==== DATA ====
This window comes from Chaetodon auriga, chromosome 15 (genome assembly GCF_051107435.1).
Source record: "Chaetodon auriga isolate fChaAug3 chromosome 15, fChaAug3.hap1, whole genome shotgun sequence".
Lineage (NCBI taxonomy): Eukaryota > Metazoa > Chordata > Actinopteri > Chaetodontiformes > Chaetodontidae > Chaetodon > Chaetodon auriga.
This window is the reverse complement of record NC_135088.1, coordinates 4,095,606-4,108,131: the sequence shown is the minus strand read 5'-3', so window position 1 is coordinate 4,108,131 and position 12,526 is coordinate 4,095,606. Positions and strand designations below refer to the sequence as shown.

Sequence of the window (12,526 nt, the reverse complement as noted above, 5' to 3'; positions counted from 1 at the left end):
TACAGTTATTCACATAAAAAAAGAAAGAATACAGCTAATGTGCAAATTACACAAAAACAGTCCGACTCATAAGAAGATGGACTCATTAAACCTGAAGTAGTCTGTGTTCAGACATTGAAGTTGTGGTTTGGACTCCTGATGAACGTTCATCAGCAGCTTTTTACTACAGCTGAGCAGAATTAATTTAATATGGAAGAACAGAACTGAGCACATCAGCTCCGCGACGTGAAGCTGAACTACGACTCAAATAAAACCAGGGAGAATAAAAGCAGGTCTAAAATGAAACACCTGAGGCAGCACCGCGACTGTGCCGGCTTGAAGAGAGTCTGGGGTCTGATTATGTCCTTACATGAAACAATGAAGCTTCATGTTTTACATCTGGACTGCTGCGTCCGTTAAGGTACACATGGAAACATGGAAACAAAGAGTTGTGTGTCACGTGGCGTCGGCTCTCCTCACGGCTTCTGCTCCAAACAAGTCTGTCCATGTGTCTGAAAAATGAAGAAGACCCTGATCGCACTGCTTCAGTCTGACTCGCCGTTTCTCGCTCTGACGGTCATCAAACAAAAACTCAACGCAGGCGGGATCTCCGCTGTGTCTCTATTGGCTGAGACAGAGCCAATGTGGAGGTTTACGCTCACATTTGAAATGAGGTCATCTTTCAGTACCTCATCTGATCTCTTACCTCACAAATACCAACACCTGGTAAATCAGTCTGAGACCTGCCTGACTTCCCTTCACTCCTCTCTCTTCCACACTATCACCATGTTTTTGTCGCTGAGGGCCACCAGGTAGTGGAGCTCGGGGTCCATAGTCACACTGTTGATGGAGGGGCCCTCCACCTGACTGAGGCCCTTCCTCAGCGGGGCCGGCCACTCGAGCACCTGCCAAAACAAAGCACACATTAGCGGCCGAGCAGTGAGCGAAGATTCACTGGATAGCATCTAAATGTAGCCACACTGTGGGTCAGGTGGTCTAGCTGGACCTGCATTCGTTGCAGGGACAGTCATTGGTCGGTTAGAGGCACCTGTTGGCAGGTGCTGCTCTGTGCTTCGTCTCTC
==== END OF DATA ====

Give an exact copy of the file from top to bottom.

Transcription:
This window comes from Chaetodon auriga, chromosome 15 (genome assembly GCF_051107435.1).
Source record: "Chaetodon auriga isolate fChaAug3 chromosome 15, fChaAug3.hap1, whole genome shotgun sequence".
Lineage (NCBI taxonomy): Eukaryota > Metazoa > Chordata > Actinopteri > Chaetodontiformes > Chaetodontidae > Chaetodon > Chaetodon auriga.
This window is the reverse complement of record NC_135088.1, coordinates 4,095,606-4,108,131: the sequence shown is the minus strand read 5'-3', so window position 1 is coordinate 4,108,131 and position 12,526 is coordinate 4,095,606. Positions and strand designations below refer to the sequence as shown.

Sequence of the window (12,526 nt, the reverse complement as noted above, 5' to 3'; positions counted from 1 at the left end):
TACAGTTATTCACATAAAAAAAGAAAGAATACAGCTAATGTGCAAATTACACAAAAACAGTCCGACTCATAAGAAGATGGACTCATTAAACCTGAAGTAGTCTGTGTTCAGACATTGAAGTTGTGGTTTGGACTCCTGATGAACGTTCATCAGCAGCTTTTTACTACAGCTGAGCAGAATTAATTTAATATGGAAGAACAGAACTGAGCACATCAGCTCCGCGACGTGAAGCTGAACTACGACTCAAATAAAACCAGGGAGAATAAAAGCAGGTCTAAAATGAAACACCTGAGGCAGCACCGCGACTGTGCCGGCTTGAAGAGAGTCTGGGGTCTGATTATGTCCTTACATGAAACAATGAAGCTTCATGTTTTACATCTGGACTGCTGCGTCCGTTAAGGTACACATGGAAACATGGAAACAAAGAGTTGTGTGTCACGTGGCGTCGGCTCTCCTCACGGCTTCTGCTCCAAACAAGTCTGTCCATGTGTCTGAAAAATGAAGAAGACCCTGATCGCACTGCTTCAGTCTGACTCGCCGTTTCTCGCTCTGACGGTCATCAAACAAAAACTCAACGCAGGCGGGATCTCCGCTGTGTCTCTATTGGCTGAGACAGAGCCAATGTGGAGGTTTACGCTCACATTTGAAATGAGGTCATCTTTCAGTACCTCATCTGATCTCTTACCTCACAAATACCAACACCTGGTAAATCAGTCTGAGACCTGCCTGACTTCCCTTCACTCCTCTCTCTTCCACACTATCACCATGTTTTTGTCGCTGAGGGCCACCAGGTAGTGGAGCTCGGGGTCCATAGTCACACTGTTGATGGAGGGGCCCTCCACCTGACTGAGGCCCTTCCTCAGCGGGGCCGGCCACTCGAGCACCTGCCAAAACAAAGCACACATTAGCGGCCGAGCAGTGAGCGAAGATTCACTGGATAGCATCTAAATGTAGCCACACTGTGGGTCAGGTGGTCTAGCTGGACCTGCATTCGTTGCAGGGACAGTCATTGGTCGGTTAGAGGCACCTGTTGGCAGGTGCTGCTCTGTGCTTCGTCTCTC